It’s not often that analyst firms paint such a bleak picture. After all, much of their business comes from vendors seeking guidance about user needs, market opportunities, and technology trends. So announcing that most of them are in for hard times doesn’t seem like a strategy to generate more business. 
On the other hand, providing overly rosy predictions does no one any good; moreover, tweaking predictions in a more optimistic direction that subsequently fails to materialize risks reputational damage, which is bad for long-term analyst business survival. So, it’s safe to say, for these firms to be so blunt in their assessments means they feel the trends are so profound that they cannot be ignored, denied, or whitewashed. 
Here are five of the most important predictions I gleaned from their reports: 

1. Legacy vendors face a bleak future

It couldn’t be put more clearly: In its report, IDC states that “By 2020, More than 30 percent of the IT Vendors Will Not Exist as We Know Them Today.” In other words, nearly one-third of today’s vendors will be out of business, stripped-down shells of their former selves, or combined via mergers. 
However, this is just the warmup for what promises to be a wrenching time for the entire spectrum of legacy vendors – and the largest ones are the most at risk. It’s been clear for some time that they’re in trouble – no growth, missed earnings, excuses ranging from lousy salespeople to unfavorable exchange rates. The fact that growth has disappeared for these vendors is a leading indicator that things are about to get much, much worse. 
The thing is, this isn’t a failure of execution, to be fixed with a CEO change or a large layoff. It’s a sign that the nature of the industry is changing, and these vendors aren’t delivering tomorrow’s solutions. The restructuring of the existing industry will be accelerated by a new phenomenon in the tech world – private equity. 
Those of us who live in Silicon Valley smugly throw around the term disruption, and imply that any fallout is just collateral damage. The truth is that this restructuring will be extended, painful, disheartening – and inevitable.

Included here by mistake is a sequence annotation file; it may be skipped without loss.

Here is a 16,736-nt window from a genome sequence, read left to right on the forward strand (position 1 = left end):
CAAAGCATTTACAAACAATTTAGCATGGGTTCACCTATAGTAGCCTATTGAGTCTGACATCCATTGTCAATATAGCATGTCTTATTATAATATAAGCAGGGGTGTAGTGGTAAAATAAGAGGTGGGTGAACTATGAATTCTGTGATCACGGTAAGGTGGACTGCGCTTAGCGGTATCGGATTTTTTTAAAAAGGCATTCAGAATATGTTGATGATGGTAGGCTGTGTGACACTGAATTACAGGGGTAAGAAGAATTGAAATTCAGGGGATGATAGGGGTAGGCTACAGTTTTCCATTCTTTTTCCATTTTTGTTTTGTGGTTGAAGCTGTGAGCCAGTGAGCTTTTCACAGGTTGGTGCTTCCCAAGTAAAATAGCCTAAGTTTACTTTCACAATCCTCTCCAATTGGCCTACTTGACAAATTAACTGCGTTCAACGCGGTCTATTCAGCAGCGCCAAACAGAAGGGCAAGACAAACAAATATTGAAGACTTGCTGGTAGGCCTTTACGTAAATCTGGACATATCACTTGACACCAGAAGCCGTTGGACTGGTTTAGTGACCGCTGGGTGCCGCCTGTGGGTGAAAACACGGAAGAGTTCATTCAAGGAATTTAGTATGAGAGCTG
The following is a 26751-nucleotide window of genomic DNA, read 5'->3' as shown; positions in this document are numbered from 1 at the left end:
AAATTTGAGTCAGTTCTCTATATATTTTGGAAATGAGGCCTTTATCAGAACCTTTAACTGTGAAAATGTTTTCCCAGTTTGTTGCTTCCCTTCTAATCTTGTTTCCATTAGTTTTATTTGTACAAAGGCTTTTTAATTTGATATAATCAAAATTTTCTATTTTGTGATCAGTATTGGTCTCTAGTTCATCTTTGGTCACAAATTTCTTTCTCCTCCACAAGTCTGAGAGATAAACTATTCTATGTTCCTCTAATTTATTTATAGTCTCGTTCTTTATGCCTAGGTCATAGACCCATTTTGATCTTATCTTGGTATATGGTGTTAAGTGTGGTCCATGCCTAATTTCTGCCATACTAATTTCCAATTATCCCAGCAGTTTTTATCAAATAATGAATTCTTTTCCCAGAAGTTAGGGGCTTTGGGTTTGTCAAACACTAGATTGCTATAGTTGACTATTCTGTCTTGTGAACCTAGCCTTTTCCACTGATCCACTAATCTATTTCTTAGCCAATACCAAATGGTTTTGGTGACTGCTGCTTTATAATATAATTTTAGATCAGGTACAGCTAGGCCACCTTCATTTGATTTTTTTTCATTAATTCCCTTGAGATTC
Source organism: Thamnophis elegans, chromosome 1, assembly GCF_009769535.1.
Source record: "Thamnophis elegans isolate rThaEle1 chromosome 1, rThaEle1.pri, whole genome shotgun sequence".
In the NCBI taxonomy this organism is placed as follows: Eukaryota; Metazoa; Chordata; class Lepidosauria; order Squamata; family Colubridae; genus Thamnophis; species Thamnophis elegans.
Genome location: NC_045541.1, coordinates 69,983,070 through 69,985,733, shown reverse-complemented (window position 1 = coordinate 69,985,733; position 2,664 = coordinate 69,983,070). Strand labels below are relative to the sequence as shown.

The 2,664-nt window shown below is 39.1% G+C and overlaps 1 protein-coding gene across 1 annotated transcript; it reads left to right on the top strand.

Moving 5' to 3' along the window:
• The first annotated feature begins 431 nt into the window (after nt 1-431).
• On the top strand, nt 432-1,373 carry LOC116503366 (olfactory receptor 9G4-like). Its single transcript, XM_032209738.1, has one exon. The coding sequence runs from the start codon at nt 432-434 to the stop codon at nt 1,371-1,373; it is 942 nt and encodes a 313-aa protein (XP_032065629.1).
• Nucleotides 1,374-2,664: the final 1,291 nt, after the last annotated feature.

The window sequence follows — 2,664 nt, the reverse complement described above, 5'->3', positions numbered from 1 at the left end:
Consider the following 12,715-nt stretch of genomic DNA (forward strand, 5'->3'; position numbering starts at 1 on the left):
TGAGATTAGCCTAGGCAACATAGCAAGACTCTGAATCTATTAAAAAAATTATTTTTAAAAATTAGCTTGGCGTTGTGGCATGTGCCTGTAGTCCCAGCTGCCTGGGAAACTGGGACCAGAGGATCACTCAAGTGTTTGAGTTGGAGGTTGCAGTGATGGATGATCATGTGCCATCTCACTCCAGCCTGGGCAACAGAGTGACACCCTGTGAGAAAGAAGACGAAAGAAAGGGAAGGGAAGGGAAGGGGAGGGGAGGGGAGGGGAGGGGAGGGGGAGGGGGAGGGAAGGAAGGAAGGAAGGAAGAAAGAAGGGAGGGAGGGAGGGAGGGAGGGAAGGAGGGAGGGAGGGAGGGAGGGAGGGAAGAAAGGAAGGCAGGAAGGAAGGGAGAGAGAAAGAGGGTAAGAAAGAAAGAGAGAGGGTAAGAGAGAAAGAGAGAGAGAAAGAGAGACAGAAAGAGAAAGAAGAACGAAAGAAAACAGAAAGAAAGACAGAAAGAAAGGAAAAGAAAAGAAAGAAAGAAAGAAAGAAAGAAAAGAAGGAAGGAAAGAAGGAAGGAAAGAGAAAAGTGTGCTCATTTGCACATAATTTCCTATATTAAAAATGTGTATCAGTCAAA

2. Cloud providers will be winnowed down

Well, even if disruption occurs in traditional legacy vendor markets, they can always take refuge in the cloud, right? Not according to Forrester. In its prediction, it says: 
The major public cloud providers will gain strength, with Amazon, IBM SoftLayer, and Microsoft capturing a greater share of the business cloud services market. Despite excellent technology and scale, Google will only begin to develop momentum in large-enterprise business in 2016. Even with innovative new players like Aliyun and DigitalOcean emerging, the number of options for general infrastructure-as-a-service (IaaS) cloud services and cloud management software will be much smaller at the end of 2016 than the beginning. 
I recall seeing a tweet from Lydia Leong (a savvy cloud analyst at Gartner, Twitter handle @cloudpundit) in which she said she is fielding inquiries from cloud service providers trying to figure out how to sunset their offerings. 
Forrester goes on to say that users should “standardize on the cloud leaders.” In other words, we’ve reached the musical chairs stage of the CSP market, and you want to commit to providers sure to, so to speak, have a place to sit. This is, of course, a self-fulfilling prophecy – as users turn to the major providers, smaller providers end up with less revenue, thus forcing service shutdown, driving more business to the large providers … and so it goes. 
This is not unexpected. In its 2014 predictions (see my discussion here), IDC said that the public CSP market would end up with six to eight players of scale, with remaining providers fighting over scraps. 
Like all capital-intensive industries, this is turning into a battle of who has the biggest checkbook, and 2016 will see many current providers conclude their bank balance just isn’t big enough to stay in the market. 

3. Big data gets, well, big

Big data is a phrase on everyone’s lips, and it has made data scientist, according to the Harvard Business Review, the sexiest job of the 21st century. This intense interest reflects the growing understanding that analyzing large amounts of data can offer insights previously unavailable or, worse, ignored in favor of “gut feel” and intuition.